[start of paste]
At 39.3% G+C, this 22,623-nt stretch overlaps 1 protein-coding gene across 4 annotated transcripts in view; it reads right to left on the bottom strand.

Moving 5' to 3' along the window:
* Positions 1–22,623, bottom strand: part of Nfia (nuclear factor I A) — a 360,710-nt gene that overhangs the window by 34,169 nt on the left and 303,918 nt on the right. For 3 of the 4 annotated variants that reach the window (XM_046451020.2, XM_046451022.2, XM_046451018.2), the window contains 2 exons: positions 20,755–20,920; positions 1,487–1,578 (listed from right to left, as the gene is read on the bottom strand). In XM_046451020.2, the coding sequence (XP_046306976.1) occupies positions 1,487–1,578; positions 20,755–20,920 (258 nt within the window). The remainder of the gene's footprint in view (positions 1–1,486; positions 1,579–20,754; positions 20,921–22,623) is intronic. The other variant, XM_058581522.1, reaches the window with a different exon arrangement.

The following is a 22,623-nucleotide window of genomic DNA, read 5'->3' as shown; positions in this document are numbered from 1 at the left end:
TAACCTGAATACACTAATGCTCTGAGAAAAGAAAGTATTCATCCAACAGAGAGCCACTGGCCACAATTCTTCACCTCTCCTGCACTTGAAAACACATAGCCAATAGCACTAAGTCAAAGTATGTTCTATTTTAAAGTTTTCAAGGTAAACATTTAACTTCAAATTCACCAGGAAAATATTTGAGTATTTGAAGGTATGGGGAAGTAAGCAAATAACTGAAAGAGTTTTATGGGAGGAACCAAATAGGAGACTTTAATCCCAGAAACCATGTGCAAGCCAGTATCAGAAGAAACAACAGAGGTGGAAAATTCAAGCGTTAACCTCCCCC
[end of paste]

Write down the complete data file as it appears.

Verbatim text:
At 39.3% G+C, this 22,623-nt stretch overlaps 1 protein-coding gene across 4 annotated transcripts in view; it reads right to left on the bottom strand.

Moving 5' to 3' along the window:
* Positions 1–22,623, bottom strand: part of Nfia (nuclear factor I A) — a 360,710-nt gene that overhangs the window by 34,169 nt on the left and 303,918 nt on the right. For 3 of the 4 annotated variants that reach the window (XM_046451020.2, XM_046451022.2, XM_046451018.2), the window contains 2 exons: positions 20,755–20,920; positions 1,487–1,578 (listed from right to left, as the gene is read on the bottom strand). In XM_046451020.2, the coding sequence (XP_046306976.1) occupies positions 1,487–1,578; positions 20,755–20,920 (258 nt within the window). The remainder of the gene's footprint in view (positions 1–1,486; positions 1,579–20,754; positions 20,921–22,623) is intronic. The other variant, XM_058581522.1, reaches the window with a different exon arrangement.

The following is a 22,623-nucleotide window of genomic DNA, read 5'->3' as shown; positions in this document are numbered from 1 at the left end:
TAACCTGAATACACTAATGCTCTGAGAAAAGAAAGTATTCATCCAACAGAGAGCCACTGGCCACAATTCTTCACCTCTCCTGCACTTGAAAACACATAGCCAATAGCACTAAGTCAAAGTATGTTCTATTTTAAAGTTTTCAAGGTAAACATTTAACTTCAAATTCACCAGGAAAATATTTGAGTATTTGAAGGTATGGGGAAGTAAGCAAATAACTGAAAGAGTTTTATGGGAGGAACCAAATAGGAGACTTTAATCCCAGAAACCATGTGCAAGCCAGTATCAGAAGAAACAACAGAGGTGGAAAATTCAAGCGTTAACCTCCCCC